The Relationship Among Ethnic Identity, Psychological Well-being, Academic Achievement, and Intergroup Competence of School-age Hispanic/Latino Youth

Persistent Link:
http://hdl.handle.net/10150/195635
Title:
The Relationship Among Ethnic Identity, Psychological Well-being, Academic Achievement, and Intergroup Competence of School-age Hispanic/Latino Youth
Author:
Dejud, Carlos
Issue Date:
2007
Publisher:
The University of Arizona.
Rights:
Copyright © is held by the author. Digital access to this material is made possible by the University Libraries, University of Arizona. Further transmission, reproduction or presentation (such as public display or performance) of protected items is prohibited except with permission of the author.
Abstract:
The past few decades have witnessed unprecedented changes increase in the numbers of ethnic minorities in our Nations' public schools. Due to changes in demographic scene of our country, serious concerns have been raised with regards to mental health and academic achievement of school-age children from diverse ethnic backgrounds. The major purpose of the present study was to examine the relationship between a set of psychological well-being variables (life satisfaction, self-esteem, and ethnic identity), mental health (depression), intergroup interactional competence, and academic achievement. A total number of 131 subjects in grades 9th through 12th were sampled to participate in the study. All sampled subjects came from low social economic status families of Mexican-American ethnic background. Seven measures were administered to each student in small groups of 10-12 students each. These measures have been found to have adequate reliability and validity in previous studies (Suzuki-Crumly & Hyers, 2004). However, the reliability of all the measures was also assessed in this study and was found to be in the moderate to high range. Implications of the study as well as recommendations for future research in this area are discussed.
Type:
text; Electronic Dissertation
Keywords:
School Psychology
Degree Name:
PhD
Degree Level:
doctoral
Degree Program:
School Psychology; Graduate College
Degree Grantor:
University of Arizona
Committee Chair:
Mishra, Shitala P.

Full metadata record

DC FieldValue Language
dc.language.isoENen_US
dc.titleThe Relationship Among Ethnic Identity, Psychological Well-being, Academic Achievement, and Intergroup Competence of School-age Hispanic/Latino Youthen_US
dc.creatorDejud, Carlosen_US
dc.contributor.authorDejud, Carlosen_US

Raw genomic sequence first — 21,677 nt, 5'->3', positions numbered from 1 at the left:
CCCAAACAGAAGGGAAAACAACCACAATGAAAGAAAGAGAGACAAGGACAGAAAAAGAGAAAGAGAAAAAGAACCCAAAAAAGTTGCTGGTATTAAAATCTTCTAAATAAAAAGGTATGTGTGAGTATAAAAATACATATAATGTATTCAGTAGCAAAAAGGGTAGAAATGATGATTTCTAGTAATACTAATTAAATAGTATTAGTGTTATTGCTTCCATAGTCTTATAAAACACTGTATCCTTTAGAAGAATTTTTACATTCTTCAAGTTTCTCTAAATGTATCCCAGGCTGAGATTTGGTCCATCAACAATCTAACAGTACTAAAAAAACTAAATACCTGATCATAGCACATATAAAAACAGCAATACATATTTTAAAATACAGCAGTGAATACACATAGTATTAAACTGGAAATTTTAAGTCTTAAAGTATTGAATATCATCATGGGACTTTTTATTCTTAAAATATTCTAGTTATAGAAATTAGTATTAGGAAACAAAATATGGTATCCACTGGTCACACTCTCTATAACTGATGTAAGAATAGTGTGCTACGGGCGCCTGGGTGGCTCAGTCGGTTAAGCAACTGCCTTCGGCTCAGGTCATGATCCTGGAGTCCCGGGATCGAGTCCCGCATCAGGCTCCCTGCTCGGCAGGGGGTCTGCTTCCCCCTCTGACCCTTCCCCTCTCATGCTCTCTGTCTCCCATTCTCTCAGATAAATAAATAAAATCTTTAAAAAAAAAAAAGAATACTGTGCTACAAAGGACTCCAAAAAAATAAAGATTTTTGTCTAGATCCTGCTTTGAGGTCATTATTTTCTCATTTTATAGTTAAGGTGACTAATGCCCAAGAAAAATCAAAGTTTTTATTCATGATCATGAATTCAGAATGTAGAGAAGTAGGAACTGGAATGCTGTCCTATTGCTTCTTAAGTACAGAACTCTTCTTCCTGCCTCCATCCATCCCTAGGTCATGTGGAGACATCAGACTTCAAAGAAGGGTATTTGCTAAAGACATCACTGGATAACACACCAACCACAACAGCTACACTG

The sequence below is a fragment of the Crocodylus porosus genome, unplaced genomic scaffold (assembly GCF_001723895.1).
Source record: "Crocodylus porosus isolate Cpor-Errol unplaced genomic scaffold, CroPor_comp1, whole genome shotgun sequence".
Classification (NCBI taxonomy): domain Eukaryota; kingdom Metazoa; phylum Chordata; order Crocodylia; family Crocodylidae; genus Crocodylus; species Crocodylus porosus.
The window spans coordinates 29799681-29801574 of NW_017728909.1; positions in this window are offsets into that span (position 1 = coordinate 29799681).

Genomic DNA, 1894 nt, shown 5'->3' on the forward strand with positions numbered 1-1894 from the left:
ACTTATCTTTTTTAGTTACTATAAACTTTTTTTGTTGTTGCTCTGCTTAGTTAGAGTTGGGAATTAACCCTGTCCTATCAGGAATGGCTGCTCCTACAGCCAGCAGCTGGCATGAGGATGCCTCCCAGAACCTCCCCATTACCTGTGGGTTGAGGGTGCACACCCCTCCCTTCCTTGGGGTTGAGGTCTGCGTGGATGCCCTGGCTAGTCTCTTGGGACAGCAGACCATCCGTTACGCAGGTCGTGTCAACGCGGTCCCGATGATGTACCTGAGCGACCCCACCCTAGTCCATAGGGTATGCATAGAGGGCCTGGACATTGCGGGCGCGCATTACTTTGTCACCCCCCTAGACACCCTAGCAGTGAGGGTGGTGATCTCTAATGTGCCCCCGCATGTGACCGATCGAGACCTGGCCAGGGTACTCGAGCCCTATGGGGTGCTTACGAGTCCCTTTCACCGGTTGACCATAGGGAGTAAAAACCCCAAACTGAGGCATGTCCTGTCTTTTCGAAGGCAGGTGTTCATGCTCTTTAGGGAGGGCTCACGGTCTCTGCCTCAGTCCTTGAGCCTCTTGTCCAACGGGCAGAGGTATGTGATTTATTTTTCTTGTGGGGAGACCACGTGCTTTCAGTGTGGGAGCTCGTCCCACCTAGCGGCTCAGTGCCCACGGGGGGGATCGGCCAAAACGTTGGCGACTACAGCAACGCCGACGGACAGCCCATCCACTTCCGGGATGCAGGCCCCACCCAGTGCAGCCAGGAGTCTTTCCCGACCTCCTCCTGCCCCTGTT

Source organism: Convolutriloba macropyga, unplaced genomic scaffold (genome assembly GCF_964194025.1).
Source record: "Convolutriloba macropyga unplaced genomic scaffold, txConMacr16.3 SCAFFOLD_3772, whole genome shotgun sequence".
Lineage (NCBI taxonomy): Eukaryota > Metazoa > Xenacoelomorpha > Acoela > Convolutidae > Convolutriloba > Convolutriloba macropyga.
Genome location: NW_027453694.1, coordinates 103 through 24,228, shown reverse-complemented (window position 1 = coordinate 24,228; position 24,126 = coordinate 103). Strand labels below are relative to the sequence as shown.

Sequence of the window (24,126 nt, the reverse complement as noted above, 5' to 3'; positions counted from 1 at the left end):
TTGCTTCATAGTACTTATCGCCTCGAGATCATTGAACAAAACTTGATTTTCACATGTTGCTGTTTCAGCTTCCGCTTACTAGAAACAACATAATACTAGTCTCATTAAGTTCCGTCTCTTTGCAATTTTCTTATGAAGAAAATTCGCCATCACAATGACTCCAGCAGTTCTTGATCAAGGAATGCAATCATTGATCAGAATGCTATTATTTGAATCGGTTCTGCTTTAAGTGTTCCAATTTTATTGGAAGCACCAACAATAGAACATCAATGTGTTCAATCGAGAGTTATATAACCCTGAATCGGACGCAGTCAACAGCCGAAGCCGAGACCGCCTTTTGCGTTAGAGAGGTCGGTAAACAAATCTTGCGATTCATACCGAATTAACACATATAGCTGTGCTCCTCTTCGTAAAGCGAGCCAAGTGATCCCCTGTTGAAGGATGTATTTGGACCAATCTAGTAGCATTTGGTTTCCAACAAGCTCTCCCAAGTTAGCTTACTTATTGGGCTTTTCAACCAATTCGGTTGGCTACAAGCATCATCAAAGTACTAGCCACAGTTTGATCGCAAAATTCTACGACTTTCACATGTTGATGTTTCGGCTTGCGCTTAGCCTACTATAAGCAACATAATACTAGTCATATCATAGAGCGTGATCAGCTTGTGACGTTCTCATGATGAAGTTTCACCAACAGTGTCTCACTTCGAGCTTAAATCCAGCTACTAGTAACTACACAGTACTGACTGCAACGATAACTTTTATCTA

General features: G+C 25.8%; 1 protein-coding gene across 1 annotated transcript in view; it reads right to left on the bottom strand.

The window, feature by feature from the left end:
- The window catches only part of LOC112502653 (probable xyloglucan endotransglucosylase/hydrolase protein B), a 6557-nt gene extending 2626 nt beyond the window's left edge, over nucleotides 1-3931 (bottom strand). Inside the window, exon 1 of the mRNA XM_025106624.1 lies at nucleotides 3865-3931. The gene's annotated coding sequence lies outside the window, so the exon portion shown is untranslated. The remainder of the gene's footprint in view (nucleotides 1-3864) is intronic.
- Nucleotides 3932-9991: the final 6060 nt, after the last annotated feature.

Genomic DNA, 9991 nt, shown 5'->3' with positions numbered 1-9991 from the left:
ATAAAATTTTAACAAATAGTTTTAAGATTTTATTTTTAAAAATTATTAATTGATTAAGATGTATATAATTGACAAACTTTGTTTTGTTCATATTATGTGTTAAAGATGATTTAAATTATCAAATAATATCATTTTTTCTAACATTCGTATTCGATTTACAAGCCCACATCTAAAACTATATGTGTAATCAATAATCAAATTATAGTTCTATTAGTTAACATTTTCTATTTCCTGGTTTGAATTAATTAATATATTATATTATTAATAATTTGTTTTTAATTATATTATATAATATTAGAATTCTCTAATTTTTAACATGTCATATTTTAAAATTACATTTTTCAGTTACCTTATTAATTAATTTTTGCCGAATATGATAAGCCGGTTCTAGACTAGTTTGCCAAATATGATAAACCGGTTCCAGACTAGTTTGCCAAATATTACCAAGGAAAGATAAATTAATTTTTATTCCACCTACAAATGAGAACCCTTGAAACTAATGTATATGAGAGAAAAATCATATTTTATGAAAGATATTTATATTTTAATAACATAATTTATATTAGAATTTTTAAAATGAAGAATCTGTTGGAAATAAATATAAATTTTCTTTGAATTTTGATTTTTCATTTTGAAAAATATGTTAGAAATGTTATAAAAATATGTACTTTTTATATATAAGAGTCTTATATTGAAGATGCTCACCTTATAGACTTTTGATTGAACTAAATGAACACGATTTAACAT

dc.date.issued2007en_US
dc.publisherThe University of Arizona.en_US
dc.rightsCopyright © is held by the author. Digital access to this material is made possible by the University Libraries, University of Arizona. Further transmission, reproduction or presentation (such as public display or performance) of protected items is prohibited except with permission of the author.en_US
dc.description.abstractThe past few decades have witnessed unprecedented changes increase in the numbers of ethnic minorities in our Nations' public schools. Due to changes in demographic scene of our country, serious concerns have been raised with regards to mental health and academic achievement of school-age children from diverse ethnic backgrounds. The major purpose of the present study was to examine the relationship between a set of psychological well-being variables (life satisfaction, self-esteem, and ethnic identity), mental health (depression), intergroup interactional competence, and academic achievement. A total number of 131 subjects in grades 9th through 12th were sampled to participate in the study. All sampled subjects came from low social economic status families of Mexican-American ethnic background. Seven measures were administered to each student in small groups of 10-12 students each. These measures have been found to have adequate reliability and validity in previous studies (Suzuki-Crumly & Hyers, 2004). However, the reliability of all the measures was also assessed in this study and was found to be in the moderate to high range. Implications of the study as well as recommendations for future research in this area are discussed.en_US
dc.typetexten_US
dc.typeElectronic Dissertationen_US
dc.subjectSchool Psychologyen_US
thesis.degree.namePhDen_US
thesis.degree.leveldoctoralen_US
thesis.degree.disciplineSchool Psychologyen_US
thesis.degree.disciplineGraduate Collegeen_US
thesis.degree.grantorUniversity of Arizonaen_US
dc.contributor.chairMishra, Shitala P.en_US
dc.contributor.committeememberUmbreit, Johnen_US
dc.contributor.committeememberFletcher, Todd V.en_US
dc.contributor.committeememberObrzut, John E.en_US
dc.identifier.proquest2522en_US
dc.identifier.oclc659748429en_US
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